|od||n. – An alleged force or natural power, supposed, by Reichenbach
others, to produce the phenomena of mesmerism, and to be developed by
various agencies, as by magnets, heat, light, chemical or vital action,
etc.; — called also odyle or the odylic force.
|oe||a diphthong, employed in the Latin language, and thence in the|
English language, as the representative of the Greek diphthong oi. In
many words in common use, e alone stands instead of /. Classicists
prefer to write the diphthong oe separate in Latin words.
|of||prep. – In a general sense, from, or out from; proceeding from;|
belonging to; relating to; concerning; — used in a variety of
|oh||interj. – An exclamation expressing various emotions, according to|
the tone and manner, especially surprise, pain, sorrow, anxiety, or a
wish. See the Note under O.
|on||prep. – The general signification of on is situation, motion, or|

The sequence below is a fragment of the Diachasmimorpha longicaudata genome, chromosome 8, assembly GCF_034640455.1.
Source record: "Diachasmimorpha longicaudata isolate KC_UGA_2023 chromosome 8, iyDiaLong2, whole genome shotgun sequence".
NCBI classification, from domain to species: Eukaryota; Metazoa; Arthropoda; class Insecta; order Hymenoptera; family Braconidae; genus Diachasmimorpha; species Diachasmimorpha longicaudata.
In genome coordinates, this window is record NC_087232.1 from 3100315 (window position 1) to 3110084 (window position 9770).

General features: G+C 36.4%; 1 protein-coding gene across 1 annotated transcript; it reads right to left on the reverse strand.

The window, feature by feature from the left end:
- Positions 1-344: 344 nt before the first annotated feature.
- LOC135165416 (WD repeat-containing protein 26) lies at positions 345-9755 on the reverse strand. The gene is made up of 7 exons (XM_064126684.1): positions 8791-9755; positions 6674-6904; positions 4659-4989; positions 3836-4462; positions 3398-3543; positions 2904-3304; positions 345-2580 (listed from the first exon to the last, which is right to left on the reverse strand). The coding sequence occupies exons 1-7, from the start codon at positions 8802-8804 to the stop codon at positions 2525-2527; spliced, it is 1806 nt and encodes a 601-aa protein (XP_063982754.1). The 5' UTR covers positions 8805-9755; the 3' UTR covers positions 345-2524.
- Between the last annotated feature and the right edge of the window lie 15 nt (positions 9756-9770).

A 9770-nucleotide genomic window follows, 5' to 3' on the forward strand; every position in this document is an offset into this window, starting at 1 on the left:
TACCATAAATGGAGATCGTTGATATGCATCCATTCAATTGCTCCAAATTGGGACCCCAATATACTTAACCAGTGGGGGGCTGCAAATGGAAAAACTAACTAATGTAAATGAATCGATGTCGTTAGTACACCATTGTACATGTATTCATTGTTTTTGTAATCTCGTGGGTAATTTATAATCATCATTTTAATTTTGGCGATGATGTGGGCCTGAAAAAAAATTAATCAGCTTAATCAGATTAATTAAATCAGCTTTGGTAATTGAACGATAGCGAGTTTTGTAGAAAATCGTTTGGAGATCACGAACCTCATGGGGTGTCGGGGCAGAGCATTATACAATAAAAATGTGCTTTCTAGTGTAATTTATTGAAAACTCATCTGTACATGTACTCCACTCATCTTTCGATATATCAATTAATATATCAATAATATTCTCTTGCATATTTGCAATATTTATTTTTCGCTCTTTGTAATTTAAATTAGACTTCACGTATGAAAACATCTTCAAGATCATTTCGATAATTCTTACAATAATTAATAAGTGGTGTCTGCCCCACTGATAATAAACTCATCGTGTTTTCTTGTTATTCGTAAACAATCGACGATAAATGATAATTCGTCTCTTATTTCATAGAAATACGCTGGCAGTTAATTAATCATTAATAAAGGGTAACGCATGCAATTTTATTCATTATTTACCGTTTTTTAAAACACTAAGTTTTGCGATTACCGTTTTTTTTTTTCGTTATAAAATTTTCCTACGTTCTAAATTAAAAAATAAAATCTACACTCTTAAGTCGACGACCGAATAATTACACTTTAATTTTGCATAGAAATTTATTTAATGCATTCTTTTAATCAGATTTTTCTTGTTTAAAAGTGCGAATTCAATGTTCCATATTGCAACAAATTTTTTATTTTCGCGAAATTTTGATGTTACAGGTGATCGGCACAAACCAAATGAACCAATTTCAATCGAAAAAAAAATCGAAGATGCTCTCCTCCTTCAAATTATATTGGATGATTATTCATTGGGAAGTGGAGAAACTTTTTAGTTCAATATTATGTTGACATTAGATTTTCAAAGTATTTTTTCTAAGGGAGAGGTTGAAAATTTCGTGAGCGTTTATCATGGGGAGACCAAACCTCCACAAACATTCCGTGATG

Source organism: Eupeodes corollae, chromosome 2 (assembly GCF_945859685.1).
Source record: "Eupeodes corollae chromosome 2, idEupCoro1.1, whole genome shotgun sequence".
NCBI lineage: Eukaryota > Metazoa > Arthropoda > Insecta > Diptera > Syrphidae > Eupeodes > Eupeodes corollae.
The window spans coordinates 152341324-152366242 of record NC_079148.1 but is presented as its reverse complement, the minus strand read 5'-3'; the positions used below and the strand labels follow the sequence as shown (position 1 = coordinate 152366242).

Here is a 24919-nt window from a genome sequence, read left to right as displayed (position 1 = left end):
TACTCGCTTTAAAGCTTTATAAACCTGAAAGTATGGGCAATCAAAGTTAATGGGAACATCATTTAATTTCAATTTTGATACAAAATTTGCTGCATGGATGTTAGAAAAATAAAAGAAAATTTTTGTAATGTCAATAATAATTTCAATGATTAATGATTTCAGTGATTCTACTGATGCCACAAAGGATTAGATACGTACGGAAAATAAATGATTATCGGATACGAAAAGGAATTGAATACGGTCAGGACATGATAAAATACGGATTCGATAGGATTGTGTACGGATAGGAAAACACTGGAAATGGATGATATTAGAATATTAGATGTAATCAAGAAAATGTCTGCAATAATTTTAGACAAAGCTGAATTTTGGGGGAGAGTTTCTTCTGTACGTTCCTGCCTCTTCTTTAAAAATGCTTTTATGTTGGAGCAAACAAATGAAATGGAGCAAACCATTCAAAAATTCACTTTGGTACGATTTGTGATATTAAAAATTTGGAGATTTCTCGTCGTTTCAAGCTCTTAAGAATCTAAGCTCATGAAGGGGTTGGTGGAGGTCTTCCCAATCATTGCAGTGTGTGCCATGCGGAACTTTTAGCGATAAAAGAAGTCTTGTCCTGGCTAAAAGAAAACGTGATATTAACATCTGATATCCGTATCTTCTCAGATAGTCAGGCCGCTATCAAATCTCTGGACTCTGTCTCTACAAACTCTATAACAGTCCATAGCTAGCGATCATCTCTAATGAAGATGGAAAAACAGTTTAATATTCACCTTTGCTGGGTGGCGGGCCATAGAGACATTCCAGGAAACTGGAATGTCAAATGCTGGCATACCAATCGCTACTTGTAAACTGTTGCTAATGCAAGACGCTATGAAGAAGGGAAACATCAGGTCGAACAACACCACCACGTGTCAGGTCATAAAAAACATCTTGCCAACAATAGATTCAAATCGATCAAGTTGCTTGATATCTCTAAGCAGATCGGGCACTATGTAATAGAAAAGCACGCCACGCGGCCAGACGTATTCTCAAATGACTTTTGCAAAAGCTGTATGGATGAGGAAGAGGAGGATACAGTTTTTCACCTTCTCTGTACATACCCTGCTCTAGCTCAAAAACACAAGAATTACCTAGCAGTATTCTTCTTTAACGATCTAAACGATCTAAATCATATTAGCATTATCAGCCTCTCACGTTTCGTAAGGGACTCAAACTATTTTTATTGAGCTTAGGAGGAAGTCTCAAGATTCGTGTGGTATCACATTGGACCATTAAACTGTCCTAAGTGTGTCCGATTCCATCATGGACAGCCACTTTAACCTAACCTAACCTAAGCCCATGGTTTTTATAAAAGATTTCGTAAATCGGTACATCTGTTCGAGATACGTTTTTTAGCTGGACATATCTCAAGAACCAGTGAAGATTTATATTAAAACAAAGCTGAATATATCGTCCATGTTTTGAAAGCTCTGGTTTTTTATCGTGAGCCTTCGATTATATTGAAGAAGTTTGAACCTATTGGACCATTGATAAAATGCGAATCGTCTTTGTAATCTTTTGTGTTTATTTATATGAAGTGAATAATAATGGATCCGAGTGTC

condition with respect to contact or support beneath
|or||conj. – A particle that marks an alternative; as, you may read or|
may write, — that is, you may do one of the things at your pleasure,
but not both. It corresponds to either. You may ride either to London
or to Windsor. It often connects a series of words or propositions,
presenting a choice of either; as, he may study law, or medicine, or
divinity, or he may enter into trade.
|os||n. – A bone.|
|ox||n. – The male of bovine quadrupeds, especially the domestic animal|
when castrated and grown to its full size, or nearly so. The word is
also applied, as a general name, to any species of bovine animals, male
|O’||A prefix to Irish family names, which signifies grandson or|
descendant of, and is a character of dignity; as, O’Neil, O’Carrol.
|O’||prep. – A shortened form of of or on.|
|Oo||a. – One.|
|Oo||n. – A beautiful bird (Moho nobilis) of the Hawaiian Islands. It|
yields the brilliant yellow feathers formerly used in making the royal
robes. Called also yellow-tufted honeysucker.